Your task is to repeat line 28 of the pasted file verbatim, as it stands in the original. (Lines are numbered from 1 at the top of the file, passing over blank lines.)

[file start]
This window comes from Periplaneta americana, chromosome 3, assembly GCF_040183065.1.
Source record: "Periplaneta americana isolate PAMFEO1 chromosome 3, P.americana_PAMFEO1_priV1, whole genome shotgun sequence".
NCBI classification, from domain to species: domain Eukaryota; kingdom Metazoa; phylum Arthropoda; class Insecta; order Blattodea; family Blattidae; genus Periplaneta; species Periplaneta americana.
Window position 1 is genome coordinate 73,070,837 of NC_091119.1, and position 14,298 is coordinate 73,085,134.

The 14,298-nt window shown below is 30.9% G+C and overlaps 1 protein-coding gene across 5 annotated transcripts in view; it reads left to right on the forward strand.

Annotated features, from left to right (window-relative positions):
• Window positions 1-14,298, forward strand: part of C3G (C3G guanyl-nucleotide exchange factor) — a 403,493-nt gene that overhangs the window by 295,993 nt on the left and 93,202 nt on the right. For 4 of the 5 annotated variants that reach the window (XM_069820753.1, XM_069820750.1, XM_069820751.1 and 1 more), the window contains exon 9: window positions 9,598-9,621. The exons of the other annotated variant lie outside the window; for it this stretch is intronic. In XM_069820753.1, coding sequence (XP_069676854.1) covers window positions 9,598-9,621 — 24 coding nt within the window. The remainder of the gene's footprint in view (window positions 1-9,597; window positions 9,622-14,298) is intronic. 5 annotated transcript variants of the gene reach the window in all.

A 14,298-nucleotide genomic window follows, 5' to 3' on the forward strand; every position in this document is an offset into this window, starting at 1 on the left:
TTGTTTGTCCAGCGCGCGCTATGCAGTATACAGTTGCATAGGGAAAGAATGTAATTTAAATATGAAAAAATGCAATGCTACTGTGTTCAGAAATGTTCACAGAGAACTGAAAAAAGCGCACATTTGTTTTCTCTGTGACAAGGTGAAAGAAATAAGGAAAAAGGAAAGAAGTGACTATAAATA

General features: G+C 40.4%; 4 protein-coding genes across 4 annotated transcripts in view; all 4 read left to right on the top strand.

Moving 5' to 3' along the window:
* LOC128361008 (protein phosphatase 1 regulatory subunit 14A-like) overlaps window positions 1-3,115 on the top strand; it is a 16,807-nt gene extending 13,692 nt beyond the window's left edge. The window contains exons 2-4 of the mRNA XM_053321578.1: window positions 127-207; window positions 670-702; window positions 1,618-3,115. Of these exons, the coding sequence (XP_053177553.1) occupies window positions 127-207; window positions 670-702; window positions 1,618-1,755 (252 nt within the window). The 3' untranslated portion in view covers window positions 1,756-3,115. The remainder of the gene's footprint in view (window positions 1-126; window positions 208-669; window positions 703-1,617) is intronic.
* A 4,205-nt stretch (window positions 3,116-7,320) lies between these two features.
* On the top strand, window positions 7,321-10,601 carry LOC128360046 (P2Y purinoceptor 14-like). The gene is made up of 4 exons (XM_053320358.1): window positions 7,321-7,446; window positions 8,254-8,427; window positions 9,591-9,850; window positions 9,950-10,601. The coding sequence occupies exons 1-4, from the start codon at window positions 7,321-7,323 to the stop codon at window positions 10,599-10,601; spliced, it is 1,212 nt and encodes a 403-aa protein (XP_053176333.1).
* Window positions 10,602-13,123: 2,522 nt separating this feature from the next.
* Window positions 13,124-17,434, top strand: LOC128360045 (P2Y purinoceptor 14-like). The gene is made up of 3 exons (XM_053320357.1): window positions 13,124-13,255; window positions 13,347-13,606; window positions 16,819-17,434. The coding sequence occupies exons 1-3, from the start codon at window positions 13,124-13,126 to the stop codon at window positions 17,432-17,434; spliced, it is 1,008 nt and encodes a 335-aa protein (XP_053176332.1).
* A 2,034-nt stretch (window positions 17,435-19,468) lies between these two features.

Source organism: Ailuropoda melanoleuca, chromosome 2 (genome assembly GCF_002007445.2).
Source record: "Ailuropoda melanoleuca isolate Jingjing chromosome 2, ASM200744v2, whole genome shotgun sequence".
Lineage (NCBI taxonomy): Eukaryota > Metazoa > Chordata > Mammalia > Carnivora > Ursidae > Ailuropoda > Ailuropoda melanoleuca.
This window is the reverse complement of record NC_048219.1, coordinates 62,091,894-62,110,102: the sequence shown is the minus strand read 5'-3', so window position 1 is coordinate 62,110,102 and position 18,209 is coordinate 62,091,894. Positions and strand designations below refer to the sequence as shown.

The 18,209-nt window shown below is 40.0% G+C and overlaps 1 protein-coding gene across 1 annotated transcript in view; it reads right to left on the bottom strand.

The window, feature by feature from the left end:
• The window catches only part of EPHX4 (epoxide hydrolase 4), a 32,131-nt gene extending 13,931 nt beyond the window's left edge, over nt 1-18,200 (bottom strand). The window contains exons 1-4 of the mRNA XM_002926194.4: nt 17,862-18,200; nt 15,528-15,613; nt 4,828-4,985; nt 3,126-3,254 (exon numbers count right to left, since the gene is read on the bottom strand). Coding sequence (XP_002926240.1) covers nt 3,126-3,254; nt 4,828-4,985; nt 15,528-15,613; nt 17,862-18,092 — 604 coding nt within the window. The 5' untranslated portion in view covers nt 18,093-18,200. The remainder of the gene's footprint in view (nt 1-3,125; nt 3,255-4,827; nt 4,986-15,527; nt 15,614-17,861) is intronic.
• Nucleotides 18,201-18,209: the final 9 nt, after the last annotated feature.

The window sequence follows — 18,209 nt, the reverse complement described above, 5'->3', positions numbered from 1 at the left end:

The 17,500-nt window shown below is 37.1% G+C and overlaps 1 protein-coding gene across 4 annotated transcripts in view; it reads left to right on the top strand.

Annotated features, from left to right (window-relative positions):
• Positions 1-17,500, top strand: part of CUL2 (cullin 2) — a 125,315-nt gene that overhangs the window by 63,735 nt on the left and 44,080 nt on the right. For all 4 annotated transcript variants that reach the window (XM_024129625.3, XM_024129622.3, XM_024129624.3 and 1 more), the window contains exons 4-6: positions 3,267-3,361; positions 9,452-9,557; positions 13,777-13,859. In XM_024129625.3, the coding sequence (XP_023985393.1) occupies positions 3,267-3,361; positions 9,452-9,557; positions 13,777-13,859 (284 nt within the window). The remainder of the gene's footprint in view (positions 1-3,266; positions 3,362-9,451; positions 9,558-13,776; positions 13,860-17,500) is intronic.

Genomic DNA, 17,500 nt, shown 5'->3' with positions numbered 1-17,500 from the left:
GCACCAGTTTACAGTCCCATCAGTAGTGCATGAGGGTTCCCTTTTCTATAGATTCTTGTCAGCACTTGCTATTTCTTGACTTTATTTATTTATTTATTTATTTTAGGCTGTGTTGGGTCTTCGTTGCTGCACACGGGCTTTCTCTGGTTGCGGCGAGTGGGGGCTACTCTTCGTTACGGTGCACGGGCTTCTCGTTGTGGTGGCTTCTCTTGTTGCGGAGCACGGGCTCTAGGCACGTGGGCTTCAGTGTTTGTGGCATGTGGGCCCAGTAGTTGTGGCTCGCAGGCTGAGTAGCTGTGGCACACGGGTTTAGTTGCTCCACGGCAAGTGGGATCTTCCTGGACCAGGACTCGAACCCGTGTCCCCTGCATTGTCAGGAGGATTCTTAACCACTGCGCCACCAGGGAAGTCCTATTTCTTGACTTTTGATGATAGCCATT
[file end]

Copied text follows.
Annotated features, from left to right (window-relative positions):